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With marginal knowledge comes marginal power

As a designer of back-end IT systems, I regard error management and error reporting as something to consider at the start, rather than at the end.

Some years ago1, I designed a file-handing system, where we identified a little over 100 different error scenarios to manage.

The system acted as a file-movement inferface between our internal system and an externally-hosted service. Between taking files off the end of one pipe and placing them onto another pipe, there was a need to perform rigourous integrity-checks on the files, and then specific transformations on the contents. Quite a number of potential points of failure arose, and if any one was to occur, we wanted to make sure we knew which one, so that the response from the support team would be appropriate.

Management of error conditions was fairly easy. Depending on the error, we needed to know whether the user was to be informed (the user being the business admins of the service within the organisation, and the answer being "sometimes"), whether the support staff were to be informed ("always") and where to place the file (and its associated artefacts). Being clear to all concerned on what errors we were dealing with was the interesting challenge.

As is normal, we devised a look-up file which would contain the following information on each potential error:

  • A code uniquely identifying the error;
  • A directive on what to do with the file when the error presented (record the error and continue processing the file, abort processing that file, abort processing of all files, etc.);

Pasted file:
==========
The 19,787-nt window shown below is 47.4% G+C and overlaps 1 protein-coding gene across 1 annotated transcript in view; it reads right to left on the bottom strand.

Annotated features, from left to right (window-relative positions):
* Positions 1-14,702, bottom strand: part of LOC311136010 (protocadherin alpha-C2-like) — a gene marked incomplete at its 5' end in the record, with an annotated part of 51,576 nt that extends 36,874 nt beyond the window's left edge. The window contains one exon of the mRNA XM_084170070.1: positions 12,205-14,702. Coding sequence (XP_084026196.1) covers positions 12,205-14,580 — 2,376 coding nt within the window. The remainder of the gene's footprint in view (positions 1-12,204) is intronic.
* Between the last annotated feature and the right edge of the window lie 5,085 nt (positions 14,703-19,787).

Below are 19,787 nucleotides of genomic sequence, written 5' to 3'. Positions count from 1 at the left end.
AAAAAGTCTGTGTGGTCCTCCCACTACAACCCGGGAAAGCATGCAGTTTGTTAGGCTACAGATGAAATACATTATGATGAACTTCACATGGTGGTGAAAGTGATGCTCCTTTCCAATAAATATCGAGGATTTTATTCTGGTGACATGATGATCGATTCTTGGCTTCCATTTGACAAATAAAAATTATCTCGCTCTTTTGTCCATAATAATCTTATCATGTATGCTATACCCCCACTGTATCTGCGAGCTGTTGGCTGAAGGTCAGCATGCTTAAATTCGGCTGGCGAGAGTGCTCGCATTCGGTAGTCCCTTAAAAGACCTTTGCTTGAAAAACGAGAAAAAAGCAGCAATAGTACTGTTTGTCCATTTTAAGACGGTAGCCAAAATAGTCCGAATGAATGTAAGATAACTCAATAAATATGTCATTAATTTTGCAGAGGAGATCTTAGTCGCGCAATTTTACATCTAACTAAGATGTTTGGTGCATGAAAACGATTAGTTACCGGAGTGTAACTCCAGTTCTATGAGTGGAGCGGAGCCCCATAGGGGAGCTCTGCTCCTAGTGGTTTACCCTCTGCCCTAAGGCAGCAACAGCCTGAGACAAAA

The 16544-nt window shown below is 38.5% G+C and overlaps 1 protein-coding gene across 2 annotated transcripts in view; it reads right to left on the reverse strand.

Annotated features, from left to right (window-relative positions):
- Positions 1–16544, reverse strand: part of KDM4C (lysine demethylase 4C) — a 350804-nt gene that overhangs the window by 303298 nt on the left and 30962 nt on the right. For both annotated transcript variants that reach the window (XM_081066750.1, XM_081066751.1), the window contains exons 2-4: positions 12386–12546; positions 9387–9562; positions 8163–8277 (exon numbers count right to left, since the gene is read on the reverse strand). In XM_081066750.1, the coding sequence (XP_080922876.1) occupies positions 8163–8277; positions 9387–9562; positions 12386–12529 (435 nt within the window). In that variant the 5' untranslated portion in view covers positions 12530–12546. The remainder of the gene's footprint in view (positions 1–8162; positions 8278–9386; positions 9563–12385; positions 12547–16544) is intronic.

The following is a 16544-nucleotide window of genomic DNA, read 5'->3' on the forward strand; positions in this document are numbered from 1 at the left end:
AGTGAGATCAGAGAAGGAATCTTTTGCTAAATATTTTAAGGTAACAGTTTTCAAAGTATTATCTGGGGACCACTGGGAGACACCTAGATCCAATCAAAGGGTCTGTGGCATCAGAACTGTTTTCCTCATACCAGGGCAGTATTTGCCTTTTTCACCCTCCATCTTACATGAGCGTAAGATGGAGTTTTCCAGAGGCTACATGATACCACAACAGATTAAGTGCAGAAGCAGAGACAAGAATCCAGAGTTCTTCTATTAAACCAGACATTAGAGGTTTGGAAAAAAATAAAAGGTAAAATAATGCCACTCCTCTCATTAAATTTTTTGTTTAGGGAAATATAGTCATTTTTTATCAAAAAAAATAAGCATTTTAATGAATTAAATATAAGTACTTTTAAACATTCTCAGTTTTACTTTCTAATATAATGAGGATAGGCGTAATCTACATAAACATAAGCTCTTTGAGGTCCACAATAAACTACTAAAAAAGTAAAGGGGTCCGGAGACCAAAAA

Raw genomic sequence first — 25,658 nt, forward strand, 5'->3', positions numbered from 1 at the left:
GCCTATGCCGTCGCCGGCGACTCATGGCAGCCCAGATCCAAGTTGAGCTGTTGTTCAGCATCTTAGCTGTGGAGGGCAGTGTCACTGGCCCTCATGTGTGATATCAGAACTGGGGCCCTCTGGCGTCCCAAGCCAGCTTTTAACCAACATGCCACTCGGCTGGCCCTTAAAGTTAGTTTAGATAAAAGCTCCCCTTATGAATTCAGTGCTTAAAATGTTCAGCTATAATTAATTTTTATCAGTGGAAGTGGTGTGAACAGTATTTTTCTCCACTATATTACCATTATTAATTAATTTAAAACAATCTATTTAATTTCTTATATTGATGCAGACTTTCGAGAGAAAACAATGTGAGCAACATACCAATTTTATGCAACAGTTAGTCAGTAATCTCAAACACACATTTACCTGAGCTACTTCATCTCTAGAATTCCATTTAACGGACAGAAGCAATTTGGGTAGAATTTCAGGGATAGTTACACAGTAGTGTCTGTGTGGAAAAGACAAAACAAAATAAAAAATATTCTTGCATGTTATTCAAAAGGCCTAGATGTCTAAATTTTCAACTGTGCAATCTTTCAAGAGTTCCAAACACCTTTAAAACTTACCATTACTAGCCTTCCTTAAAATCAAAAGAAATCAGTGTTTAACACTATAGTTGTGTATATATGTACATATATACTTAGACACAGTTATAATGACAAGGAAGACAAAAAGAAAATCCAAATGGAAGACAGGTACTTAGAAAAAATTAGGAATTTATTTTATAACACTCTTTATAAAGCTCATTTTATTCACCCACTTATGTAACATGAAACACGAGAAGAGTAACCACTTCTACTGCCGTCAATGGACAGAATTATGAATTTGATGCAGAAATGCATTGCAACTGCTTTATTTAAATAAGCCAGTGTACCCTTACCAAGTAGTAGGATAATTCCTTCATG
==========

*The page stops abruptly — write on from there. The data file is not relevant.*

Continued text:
• A message describing the error, in english;
  • A flag for whether to inform the user of the error; and
  • A flag for whether to inform the IT Support department ("Y" in all the identified scenarios at this time, but potentially "N" for new, future errors to be managed).

The code we developed would identify the error by its error code, and the look-up file would be used to determine the response. In the notification e-mail, the error is expressed using the human-language message, and not the internal error code. However, the log files recording the processing activity – for the sake of brevity – would record the error code, and not the english message.

For what follows in this post, it's important to re-state the following: the notifications sent to the user and the IT Support department would not contain the error code, only the message. If, in designing the system, we have done our jobs properly, the e-mail notification should be sufficient to inform the reader of the specific error condition, and in the vast majority of cases, the appropriate response would naturally follow without further investigation. The population of log files was deemed prudent, though, in case something completely unexpected arises: but they should not need to be consulted except when all other options have been exhausted.

As a help to those reviewing the log file, I determined that the error code itself should attempt to be readable. Therefore we devised a format that had two benefits: it would allow those reading the code to guess quickly what the nature of the error was, and also to allow for the easy addition of new codes should new error scenarios arise. The format is a little like:

[IN|OUT]_<OBJ>_<ERROR>

The first part says whether we're dealing with a file coming in to our internal system, or heading out from it; the second part says what the file type is (i.e. a payload file, or one of the accompanying integrity-affirming files); and the third the error has been triggered. Thus:

  • IN_FILE_DECOMPRESSING tells us that there was an error decompressing the inbound file;
  • IN_FILE_INVALID_SIG tells us that the cryptographic signature for the inbound file is invalid;